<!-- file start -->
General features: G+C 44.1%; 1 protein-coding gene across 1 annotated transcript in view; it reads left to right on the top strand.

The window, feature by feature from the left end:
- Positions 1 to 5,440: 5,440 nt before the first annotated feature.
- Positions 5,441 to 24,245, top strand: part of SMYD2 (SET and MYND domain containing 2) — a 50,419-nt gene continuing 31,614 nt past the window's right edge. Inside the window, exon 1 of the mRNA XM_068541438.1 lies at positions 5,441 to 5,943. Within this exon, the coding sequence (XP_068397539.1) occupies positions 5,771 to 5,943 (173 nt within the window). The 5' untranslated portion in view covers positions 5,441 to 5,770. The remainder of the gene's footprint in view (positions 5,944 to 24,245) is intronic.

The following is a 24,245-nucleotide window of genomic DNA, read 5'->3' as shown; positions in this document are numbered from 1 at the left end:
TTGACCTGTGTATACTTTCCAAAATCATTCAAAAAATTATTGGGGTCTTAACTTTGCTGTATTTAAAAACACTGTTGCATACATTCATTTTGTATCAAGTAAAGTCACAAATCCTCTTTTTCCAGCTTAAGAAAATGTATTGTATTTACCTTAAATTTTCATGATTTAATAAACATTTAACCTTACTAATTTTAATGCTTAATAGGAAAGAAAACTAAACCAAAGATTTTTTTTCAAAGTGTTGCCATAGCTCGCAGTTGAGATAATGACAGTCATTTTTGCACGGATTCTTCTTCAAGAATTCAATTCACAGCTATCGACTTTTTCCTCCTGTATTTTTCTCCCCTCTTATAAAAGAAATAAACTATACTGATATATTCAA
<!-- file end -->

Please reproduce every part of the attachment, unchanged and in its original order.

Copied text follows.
General features: G+C 44.1%; 1 protein-coding gene across 1 annotated transcript in view; it reads left to right on the top strand.

The window, feature by feature from the left end:
- Positions 1 to 5,440: 5,440 nt before the first annotated feature.
- Positions 5,441 to 24,245, top strand: part of SMYD2 (SET and MYND domain containing 2) — a 50,419-nt gene continuing 31,614 nt past the window's right edge. Inside the window, exon 1 of the mRNA XM_068541438.1 lies at positions 5,441 to 5,943. Within this exon, the coding sequence (XP_068397539.1) occupies positions 5,771 to 5,943 (173 nt within the window). The 5' untranslated portion in view covers positions 5,441 to 5,770. The remainder of the gene's footprint in view (positions 5,944 to 24,245) is intronic.

The following is a 24,245-nucleotide window of genomic DNA, read 5'->3' as shown; positions in this document are numbered from 1 at the left end:
TTGACCTGTGTATACTTTCCAAAATCATTCAAAAAATTATTGGGGTCTTAACTTTGCTGTATTTAAAAACACTGTTGCATACATTCATTTTGTATCAAGTAAAGTCACAAATCCTCTTTTTCCAGCTTAAGAAAATGTATTGTATTTACCTTAAATTTTCATGATTTAATAAACATTTAACCTTACTAATTTTAATGCTTAATAGGAAAGAAAACTAAACCAAAGATTTTTTTTCAAAGTGTTGCCATAGCTCGCAGTTGAGATAATGACAGTCATTTTTGCACGGATTCTTCTTCAAGAATTCAATTCACAGCTATCGACTTTTTCCTCCTGTATTTTTCTCCCCTCTTATAAAAGAAATAAACTATACTGATATATTCAA